Vietnam War: How a Marine killed in Vietnam, buried in the USA, later turned up alive in Hanoi.
Above Photo: The Hanoi Hilton.
My novel, BACK, explores the possibility that US servicemen were left behind in the jungles of Laos and Vietnam after the Vietnam War had ended. I personally have no doubt at all that they were, and some of the reasons for this belief, based on my own research and trips into remote parts of Laos, Vietnam and Cambodia, are dealt with in articles all around this site.
Recently, I was fascinated to read about a US Marine called Ronald Ridgeway, who was apparently killed in action in Vietnam, buried in a mass grave in the US, and who still turned up alive five years later, at the end of the war.
I did some research into this, and here’s what happened.
In February 1968, Ridgeway was patrolling with a unit of Marines outside Khe Sanh, a huge US base in South Vietnam. The patrol was ambushed, and although the ambush was in sight of the base, they were pinned down under heavy fire and attempts to reinforce them were driven back by the North Vietnamese Army, who were besieging the base at the time.
When the surviving members of Ridgeway’s unit could finally escape, they were forced to leave their dead behind, and it was several days before they could recover the bodies. Ronald Ridgeway was believed to be one of the dead. When they returned to the site of the ambush, the soldiers discovered the dead bodies had been blown to pieces by artillery and mortar fire in the subsequent fighting.
Remains of nine dead Marines were recovered, none of whom could be individually identified. Among them, according to the government forensics experts, were the remains of Ronald Ridgeway, and his remains and those of his squad were interred in a mass grave in St. Louis.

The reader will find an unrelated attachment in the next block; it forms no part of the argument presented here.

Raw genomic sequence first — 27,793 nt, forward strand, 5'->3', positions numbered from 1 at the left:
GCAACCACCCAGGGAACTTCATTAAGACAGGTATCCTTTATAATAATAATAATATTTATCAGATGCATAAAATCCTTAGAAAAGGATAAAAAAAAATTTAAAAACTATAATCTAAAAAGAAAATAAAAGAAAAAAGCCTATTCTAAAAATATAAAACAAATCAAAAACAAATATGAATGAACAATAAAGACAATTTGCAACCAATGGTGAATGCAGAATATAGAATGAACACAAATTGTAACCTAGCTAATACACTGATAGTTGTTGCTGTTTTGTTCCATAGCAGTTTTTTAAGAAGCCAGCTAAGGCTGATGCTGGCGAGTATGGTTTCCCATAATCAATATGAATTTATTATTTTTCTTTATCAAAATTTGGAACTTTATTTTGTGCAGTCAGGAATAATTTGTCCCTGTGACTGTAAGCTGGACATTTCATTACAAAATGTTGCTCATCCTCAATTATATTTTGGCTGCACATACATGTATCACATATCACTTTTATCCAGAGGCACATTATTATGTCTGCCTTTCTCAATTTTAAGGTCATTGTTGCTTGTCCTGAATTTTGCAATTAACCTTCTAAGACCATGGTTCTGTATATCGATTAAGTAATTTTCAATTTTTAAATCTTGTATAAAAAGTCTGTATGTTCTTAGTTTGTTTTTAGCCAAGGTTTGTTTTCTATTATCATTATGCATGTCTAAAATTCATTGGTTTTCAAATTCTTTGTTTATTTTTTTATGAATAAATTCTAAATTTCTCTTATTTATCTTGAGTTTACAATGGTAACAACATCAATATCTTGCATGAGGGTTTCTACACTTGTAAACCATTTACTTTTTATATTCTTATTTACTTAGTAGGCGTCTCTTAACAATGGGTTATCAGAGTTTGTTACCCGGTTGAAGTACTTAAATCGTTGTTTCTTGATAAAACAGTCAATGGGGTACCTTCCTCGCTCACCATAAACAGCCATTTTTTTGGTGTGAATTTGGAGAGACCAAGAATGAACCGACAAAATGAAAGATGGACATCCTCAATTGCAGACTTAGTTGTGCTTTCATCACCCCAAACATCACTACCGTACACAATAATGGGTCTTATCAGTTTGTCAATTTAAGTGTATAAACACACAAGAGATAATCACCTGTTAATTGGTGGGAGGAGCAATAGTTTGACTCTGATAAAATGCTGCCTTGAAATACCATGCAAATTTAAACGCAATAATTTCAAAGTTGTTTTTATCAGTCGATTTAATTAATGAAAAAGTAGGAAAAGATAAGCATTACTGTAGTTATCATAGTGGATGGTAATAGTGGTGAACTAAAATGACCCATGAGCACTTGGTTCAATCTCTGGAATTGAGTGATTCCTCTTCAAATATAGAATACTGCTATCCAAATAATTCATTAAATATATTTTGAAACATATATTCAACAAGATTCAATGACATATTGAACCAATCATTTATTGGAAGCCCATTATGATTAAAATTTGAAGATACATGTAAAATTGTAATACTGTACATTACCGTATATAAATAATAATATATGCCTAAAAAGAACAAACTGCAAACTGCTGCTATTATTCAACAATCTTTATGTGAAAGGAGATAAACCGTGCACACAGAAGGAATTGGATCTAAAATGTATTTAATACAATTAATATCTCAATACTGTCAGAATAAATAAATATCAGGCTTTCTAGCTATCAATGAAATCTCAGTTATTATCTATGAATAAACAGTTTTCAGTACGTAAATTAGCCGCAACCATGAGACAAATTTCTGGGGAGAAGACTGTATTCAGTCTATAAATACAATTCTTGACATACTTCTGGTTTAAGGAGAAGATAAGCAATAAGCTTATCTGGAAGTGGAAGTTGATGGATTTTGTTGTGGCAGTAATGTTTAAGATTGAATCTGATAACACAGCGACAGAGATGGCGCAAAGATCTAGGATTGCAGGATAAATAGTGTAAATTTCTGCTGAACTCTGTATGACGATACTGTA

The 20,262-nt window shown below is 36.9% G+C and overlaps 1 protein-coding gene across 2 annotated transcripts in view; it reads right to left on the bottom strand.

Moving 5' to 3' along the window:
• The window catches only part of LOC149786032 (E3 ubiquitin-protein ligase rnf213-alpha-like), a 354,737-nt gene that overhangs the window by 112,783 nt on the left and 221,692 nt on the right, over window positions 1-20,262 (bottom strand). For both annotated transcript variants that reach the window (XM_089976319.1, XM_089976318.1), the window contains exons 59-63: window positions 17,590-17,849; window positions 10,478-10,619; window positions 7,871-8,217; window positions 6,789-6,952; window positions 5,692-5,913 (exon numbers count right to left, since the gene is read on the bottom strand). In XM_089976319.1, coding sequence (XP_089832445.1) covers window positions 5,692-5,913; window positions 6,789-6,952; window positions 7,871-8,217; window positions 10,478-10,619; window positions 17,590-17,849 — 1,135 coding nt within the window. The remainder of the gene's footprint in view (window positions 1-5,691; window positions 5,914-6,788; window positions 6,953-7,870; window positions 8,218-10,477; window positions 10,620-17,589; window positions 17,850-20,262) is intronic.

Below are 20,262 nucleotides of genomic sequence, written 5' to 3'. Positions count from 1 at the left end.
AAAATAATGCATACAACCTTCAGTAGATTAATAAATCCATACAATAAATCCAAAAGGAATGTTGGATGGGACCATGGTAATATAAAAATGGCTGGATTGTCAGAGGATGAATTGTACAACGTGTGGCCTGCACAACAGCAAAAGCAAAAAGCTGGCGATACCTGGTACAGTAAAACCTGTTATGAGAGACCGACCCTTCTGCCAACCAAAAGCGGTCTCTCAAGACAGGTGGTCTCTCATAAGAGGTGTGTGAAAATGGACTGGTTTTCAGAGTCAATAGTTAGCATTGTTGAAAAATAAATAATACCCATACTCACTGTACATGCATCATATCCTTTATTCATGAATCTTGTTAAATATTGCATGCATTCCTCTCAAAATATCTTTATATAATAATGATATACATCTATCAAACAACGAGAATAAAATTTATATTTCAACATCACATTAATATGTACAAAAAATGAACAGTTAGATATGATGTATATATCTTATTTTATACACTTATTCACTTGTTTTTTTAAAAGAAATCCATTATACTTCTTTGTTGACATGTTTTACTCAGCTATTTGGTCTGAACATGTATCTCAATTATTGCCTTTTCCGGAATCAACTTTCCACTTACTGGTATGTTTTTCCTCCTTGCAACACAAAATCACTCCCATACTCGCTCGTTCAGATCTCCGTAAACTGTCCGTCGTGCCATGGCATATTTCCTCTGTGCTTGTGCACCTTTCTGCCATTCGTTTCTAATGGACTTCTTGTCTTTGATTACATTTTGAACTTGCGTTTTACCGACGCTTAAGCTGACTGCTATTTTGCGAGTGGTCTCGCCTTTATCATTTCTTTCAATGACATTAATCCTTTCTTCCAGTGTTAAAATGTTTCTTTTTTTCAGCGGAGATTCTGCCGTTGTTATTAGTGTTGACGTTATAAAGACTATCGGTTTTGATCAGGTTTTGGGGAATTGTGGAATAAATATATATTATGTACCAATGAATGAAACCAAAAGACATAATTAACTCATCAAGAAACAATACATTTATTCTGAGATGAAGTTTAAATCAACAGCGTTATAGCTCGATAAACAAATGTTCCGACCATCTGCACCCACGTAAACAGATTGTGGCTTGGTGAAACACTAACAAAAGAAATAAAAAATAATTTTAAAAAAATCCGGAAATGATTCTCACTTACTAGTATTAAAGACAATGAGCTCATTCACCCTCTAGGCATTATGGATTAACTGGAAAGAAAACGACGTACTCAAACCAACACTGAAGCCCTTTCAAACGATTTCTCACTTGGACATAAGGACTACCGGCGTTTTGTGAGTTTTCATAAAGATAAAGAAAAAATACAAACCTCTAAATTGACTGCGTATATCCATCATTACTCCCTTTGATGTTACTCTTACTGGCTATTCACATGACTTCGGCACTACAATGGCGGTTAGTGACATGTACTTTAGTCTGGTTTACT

To everyone’s utter astonishment, at the end of the war, and FIVE YEARS after Ridgeway had been killed, he was actually released from the Hanoi Hilton, having been held there for much of that time. It turned out that Ridgeway had only been wounded during the attack outside Khe Sanh and he’d then been taken prisoner by the NVA.
Before being finally imprisoned in the Hanoi Hilton, Ridgeway and other POWs had been kept in smaller jungle camps run by the North Vietnamese and Viet Cong.
After the war, many released servicemen said they saw other POWs in these jungle camps who were never released and who were never heard from again. What happened to them after the conflict ended is one of the war’s enduring mysteries.
Yet it seems incredible that such a shocking mistake could have been made in Ronald Ridgeway’s case, and that the US government did not know that Ridgeway was alive and being held in a prison which they knew about (The Hanoi Hilton) and which had received US visitors, press and public, during the war. Nor had the North Vietnamese bothered to pass along this information.
It makes you wonder how likely it was that other soldiers were left behind in the jungles of Asia after the war ended, held in small camps in remote area of Laos, Cambodia and Vietnam, far away from prying eyes, with nobody in authority knowing anything at all about it.
What happened to them is what, in part, my novel BACK explores.
Our new film, M.I.A. A Greater Evil. Set in the jungles of Laos and Vietnam, the film deals with the possible fate of US servicemen left behind after the US pulled out of the Vietnam War.
See the trailer for our new film, M.I.A. A Greater Evil.
For POWs left behind in Laos, see also:
© Peter Alan Lloyd
BACK Parts 1 and 2:
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